That’s what Peter’s talking about in this passage; that’s the goal of his instruction. He tells us we’re exiles and resident aliens in this world. He’s used each of these words before, but now he puts them together to multiply the effect. Then he takes it a step further, adding in the point he’s just made in verse 9: we have a purpose in this world that goes beyond just getting through the day and making a living. We aren’t supposed to just blend in with everyone else, as if we were citizens of this world right along with them. Our citizenship is somewhere else; we’re here on a mission from God.
Let’s unpack that for a minute. Peter doesn’t explicitly use the language of citizenship, but coming hard on the heels of verses 9-10, his point here is right in line with Paul in Philippians 3. It isn’t in the way you probably think, however. The NIV reads, “sinful desires,” but a more literal translation would be “desires of the flesh.” Peter isn’t just talking about things which are obviously sinful—and neither is Paul. The point is broader than that. The desires of the flesh are those desires which are natural to those whose minds are set on earthly things. Yes, obviously, many of those are clearly sinful; but many of them aren’t. There’s nothing wrong with our instinct for self-protection and self-preservation, or with our desire for material comfort and prosperity. There’s nothing wrong with wanting to experience pleasure, or to have a good reputation. They’re just earthly, worldly, of the flesh, and so by themselves, they point us away from God.
Now, does this mean that we shouldn’t have any desires at all? No. We’re not supposed to be enemies of pleasure, as if we worshipped a cosmic killjoy; I’m not going to tell you to put on a hair shirt and go out and sleep in the snow on a bed of nails. We need to understand that Peter was using typical language from both Jewish and Greek moral and ethical teaching, which would have been familiar to his audience; where the NIV reads “desires,” we should understand that to mean unrestrained desires or impulses. The point isn’t that it’s wrong to have desires, but that it’s wrong to just give in to them and let them run the show.
It’s natural to desire pleasure, but that desire needs to be under control. If it’s starting to get away from you—maybe you’re starting to drink a little too much, or your eyes are starting to wander once in a while—then you need to abstain. You need to cut yourself short. It’s normal to want financial and material security, but if you find yourself making all your decisions on that basis—if that desire is running your life—then you need to set that aside, because that way of life doesn’t bring glory to God. It’s perfectly understandable to want a good reputation, but if you catch yourself shading the truth, or maybe spinning things a bit, to make yourself look good, then you need to sacrifice that desire to God, because he’s a God of truth, not of the lie.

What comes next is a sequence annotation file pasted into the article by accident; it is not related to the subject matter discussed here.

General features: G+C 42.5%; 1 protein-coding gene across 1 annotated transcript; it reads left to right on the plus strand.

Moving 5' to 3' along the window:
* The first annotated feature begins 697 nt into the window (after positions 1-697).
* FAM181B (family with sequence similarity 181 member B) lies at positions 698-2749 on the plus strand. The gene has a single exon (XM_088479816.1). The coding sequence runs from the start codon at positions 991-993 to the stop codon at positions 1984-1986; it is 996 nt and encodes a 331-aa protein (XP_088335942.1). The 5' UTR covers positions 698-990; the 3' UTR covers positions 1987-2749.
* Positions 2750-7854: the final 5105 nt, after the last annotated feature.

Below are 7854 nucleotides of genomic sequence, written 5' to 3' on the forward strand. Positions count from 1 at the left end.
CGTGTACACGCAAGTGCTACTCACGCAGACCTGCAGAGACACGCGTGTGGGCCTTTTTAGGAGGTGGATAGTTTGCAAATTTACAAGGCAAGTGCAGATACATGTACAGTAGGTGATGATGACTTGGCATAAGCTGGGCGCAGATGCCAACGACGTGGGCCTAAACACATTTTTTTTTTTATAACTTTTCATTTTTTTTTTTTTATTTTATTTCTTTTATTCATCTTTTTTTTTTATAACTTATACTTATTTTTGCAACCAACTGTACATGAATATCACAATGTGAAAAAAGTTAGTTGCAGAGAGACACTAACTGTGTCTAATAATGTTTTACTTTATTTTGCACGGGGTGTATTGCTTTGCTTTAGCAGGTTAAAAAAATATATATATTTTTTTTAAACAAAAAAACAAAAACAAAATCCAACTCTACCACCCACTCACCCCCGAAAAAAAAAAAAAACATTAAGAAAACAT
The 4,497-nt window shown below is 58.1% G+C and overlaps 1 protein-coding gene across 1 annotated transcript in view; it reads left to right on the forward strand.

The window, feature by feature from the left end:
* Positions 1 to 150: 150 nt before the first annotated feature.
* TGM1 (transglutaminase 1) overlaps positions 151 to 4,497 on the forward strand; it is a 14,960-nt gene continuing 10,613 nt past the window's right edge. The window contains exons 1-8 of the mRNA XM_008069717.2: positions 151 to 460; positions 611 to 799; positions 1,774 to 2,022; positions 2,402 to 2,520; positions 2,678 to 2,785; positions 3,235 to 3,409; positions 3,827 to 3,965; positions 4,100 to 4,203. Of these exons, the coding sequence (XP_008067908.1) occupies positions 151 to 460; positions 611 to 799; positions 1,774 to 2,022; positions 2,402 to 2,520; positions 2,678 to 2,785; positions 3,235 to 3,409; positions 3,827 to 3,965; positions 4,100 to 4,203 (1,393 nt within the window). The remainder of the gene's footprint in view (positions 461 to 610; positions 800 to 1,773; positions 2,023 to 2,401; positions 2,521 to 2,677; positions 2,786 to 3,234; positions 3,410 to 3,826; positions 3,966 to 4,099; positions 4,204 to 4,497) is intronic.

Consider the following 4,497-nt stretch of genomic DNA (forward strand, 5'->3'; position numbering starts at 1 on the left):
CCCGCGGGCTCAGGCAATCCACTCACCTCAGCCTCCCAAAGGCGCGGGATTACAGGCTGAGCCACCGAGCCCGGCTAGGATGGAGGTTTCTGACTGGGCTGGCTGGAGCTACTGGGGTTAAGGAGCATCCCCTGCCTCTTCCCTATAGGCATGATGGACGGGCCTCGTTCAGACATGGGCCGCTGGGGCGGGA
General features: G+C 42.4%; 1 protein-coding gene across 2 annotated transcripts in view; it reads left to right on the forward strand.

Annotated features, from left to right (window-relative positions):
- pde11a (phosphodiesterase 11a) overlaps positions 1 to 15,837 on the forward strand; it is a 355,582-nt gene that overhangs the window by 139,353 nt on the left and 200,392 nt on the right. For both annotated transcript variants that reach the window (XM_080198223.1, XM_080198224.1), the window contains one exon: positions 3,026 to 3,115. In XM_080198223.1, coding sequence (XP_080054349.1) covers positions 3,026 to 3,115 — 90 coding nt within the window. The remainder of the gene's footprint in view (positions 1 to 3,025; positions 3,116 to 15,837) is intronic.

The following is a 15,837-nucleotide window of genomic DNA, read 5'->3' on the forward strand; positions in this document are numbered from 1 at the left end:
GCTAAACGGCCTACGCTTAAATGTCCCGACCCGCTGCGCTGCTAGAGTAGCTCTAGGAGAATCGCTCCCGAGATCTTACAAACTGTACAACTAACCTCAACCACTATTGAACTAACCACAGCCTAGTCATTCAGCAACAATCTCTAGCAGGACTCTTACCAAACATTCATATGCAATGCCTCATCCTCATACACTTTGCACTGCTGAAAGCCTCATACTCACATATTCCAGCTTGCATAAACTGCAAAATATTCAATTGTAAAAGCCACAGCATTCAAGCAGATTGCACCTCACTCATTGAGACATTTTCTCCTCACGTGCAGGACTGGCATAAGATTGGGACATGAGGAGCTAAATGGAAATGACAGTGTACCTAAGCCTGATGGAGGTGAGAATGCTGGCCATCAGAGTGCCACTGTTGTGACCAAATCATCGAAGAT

We’re called to be a people who respect our earthly rulers, but who fear God alone—not any person around us and not any human power. We’re an organized community of resident aliens in this world, members of another nation living in the midst of this one, owing our allegiance to a greater King, for the purpose of declaring and displaying the character and the glory of that King in the earthly community in which we live and work. Like Joseph, we’re here to tell people the good news of Jesus Christ with such persistent love and such humble grace that even when people attack us and beat us for it, our example will move them to repentance and faith. We’re on a mission from God, alright—a diplomatic mission. We’re his ambassadors to Winona Lake and Warsaw, to Kosciusko County, to Indiana, to America. We’re the designated representatives of the kingdom of heaven to this community and this nation.
As some of you probably know, I’m pulling that language (and the title of this sermon) from 2 Corinthians 5, which we didn’t read this morning. In verse 20 of that chapter, Paul describes himself and his colleagues as ambassadors for Christ because they’re speaking on behalf of Christ, carrying forward his ministry of reconciliation which God has entrusted to them. It isn’t only a ministry for Paul and other special people in the church, however. It’s been given to all of us. Paul implores us to be reconciled to God so that we would then turn and do the same for others, leading them to find the peace with God which we’ve found.